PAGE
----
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The Difference Between GICs, Stocks, and Index Funds

When it comes to investing, there’s a common misconception that you need to have tens of thousands of dollars to start an investment portfolio. In fact, you don’t need that much. Also, investing sooner rather than later means you have time on your side and you’ll be able to take advantage of compounding returns and interest.

Some of the most common types of investments are GICs, stocks, and index funds. Many people don’t understand the difference between these three types of investments or how the risk profiles differentiate them.


GICs are one of the safest types of investments. But safer investments often produce lower rates of return. With a GIC, you won’t lose your principal investment. Also, most GICs are insured by the Canada Deposit Insurance Corporation (CDIC) or provincial deposit insurers, which means your investment is protected in the unlikely event that your financial institution fails.

GIC terms are typically between 90 days and five years. The rate of interest you’ll receive rises as the term of the GIC increases. But there are downsides of investing in GICs.

One disadvantage is your money is locked in for the term of the GIC. That means you won’t have access to the money invested in the GIC until it matures. You can pull out your money early but you’ll forfeit some or all of the interest you would have received.

Risk-adverse investors are typically drawn to GICs because of their guaranteed return. While they can make up a portion of your investment portfolio, putting all of your money in GICs might mean you’re actually losing purchasing power over the long run due to inflation.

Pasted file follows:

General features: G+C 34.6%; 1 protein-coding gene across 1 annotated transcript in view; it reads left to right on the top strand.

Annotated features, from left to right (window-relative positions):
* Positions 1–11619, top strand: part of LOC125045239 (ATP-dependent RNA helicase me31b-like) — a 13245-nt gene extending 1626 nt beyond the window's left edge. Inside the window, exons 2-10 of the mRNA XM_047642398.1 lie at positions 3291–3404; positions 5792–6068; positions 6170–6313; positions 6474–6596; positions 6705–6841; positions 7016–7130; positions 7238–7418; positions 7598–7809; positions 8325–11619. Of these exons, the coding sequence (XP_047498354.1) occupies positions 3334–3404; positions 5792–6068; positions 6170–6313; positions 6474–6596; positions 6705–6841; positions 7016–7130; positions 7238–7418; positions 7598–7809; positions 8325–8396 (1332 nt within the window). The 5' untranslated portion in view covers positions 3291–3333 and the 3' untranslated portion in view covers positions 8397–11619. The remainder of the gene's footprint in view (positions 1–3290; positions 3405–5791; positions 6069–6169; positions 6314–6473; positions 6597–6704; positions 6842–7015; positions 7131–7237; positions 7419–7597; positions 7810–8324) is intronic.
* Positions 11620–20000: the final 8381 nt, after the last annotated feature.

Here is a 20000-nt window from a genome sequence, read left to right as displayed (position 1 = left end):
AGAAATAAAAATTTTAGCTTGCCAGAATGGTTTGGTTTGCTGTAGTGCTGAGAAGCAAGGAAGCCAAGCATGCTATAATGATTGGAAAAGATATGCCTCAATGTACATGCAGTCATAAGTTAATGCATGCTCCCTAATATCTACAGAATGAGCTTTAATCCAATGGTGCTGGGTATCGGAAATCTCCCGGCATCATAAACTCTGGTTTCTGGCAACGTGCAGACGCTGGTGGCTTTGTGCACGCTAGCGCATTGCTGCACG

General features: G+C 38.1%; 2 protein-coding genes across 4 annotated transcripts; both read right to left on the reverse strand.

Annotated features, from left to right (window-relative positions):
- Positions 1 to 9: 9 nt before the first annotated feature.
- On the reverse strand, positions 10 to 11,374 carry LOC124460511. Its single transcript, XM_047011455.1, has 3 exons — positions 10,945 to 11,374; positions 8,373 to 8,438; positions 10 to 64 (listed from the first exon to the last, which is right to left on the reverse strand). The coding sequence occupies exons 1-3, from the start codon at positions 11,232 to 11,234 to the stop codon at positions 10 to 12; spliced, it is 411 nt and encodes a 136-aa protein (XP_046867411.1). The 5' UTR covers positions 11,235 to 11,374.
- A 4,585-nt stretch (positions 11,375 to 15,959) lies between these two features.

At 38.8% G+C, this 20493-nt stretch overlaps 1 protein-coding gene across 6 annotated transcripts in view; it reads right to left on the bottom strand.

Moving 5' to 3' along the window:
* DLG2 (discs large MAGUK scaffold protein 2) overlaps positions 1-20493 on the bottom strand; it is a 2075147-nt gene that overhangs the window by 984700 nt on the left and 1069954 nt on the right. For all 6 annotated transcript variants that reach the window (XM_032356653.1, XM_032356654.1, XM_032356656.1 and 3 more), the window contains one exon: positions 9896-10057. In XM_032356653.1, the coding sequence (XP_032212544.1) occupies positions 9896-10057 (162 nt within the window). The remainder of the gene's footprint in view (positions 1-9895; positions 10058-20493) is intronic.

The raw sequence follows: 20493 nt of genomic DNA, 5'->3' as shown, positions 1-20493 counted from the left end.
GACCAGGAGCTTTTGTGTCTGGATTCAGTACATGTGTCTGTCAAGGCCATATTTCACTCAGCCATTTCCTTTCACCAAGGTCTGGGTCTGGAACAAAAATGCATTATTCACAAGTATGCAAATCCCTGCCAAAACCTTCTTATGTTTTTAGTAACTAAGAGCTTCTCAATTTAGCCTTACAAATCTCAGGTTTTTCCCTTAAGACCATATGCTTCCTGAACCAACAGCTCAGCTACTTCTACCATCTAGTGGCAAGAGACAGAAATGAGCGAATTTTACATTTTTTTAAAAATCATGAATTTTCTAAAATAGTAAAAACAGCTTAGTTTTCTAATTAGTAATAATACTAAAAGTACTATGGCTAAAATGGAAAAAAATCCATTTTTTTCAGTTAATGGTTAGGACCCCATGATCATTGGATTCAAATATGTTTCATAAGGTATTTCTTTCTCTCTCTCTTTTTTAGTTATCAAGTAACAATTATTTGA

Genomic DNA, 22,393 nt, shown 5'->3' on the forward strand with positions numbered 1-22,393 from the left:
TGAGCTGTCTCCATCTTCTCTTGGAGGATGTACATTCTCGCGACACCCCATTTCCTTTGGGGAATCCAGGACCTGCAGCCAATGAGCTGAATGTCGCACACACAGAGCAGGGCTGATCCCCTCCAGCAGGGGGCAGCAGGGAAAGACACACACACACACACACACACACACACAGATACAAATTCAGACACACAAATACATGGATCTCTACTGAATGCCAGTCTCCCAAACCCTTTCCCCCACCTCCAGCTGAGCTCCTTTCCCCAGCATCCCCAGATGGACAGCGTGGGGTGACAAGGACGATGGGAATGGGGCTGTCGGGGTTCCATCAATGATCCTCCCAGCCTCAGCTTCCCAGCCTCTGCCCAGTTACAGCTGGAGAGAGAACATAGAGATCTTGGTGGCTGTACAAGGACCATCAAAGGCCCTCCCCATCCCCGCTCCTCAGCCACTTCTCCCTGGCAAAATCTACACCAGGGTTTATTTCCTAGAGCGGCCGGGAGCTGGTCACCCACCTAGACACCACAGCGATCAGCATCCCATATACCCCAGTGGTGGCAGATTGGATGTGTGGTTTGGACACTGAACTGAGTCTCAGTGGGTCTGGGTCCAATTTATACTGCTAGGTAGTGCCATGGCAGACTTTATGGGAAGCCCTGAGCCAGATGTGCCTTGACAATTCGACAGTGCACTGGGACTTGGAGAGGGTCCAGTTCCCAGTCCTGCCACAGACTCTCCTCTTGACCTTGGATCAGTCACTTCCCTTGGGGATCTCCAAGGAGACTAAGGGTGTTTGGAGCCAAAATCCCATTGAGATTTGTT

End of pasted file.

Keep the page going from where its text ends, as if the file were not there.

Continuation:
Stocks are much riskier than GICs. But with greater risk comes the potential for better returns. To purchase stocks, you’ll need to open a brokerage account. Most banks have online discount brokerages.

Owning a stock—such as McDonald’s or Coca-Cola—means you own a piece of the company. As a shareholder, you’ll profit from the company’s growth as its share price increases.

The downside of purchasing individual stocks is volatility. If the company has a bad year, the stock price will usually drop. And if the overall stock market declines, your shares will also often fall. In addition, investing in a single company magnifies this risk. When purchasing stocks, it’s best to own a number of them (10 or more) in order to have a more diversified portfolio. If that sounds too difficult, you can purchase index funds instead.

Index funds

Index funds are a type of mutual fund. Index funds are passively managed and designed to track a specific bond or stock index (like the S&P/TSX Composite Index or S&P 500). An index fund’s assets aren’t traded frequently so the annual management fees are typically low (usually 0.30% to 1.1%). But most mutual funds are actively managed and designed to outperform an index. This fund’s assets are traded frequently and the fund is run by a manager who’s usually backed up by a team of research analysts, which means the annual management fees are much higher (usually 1.5% to 2.5%).

Index funds are a low-cost alternative to buying regular mutual funds. They’re also a great way to diversify your portfolio because you’re holding a basket of stocks (or bonds) instead of an individual stock. Index funds can produce better returns than GICs but they’re riskier. And like stocks, index funds aren’t insured and you can lose a significant portion of your initial investment.

The bottom line

Before deciding what to invest in, you should determine your risk tolerance, your investment time horizon, and how active you want to be in managing your portfolio. Doing this can help you make a more informed decision on what type of investments you should hold in your portfolio.

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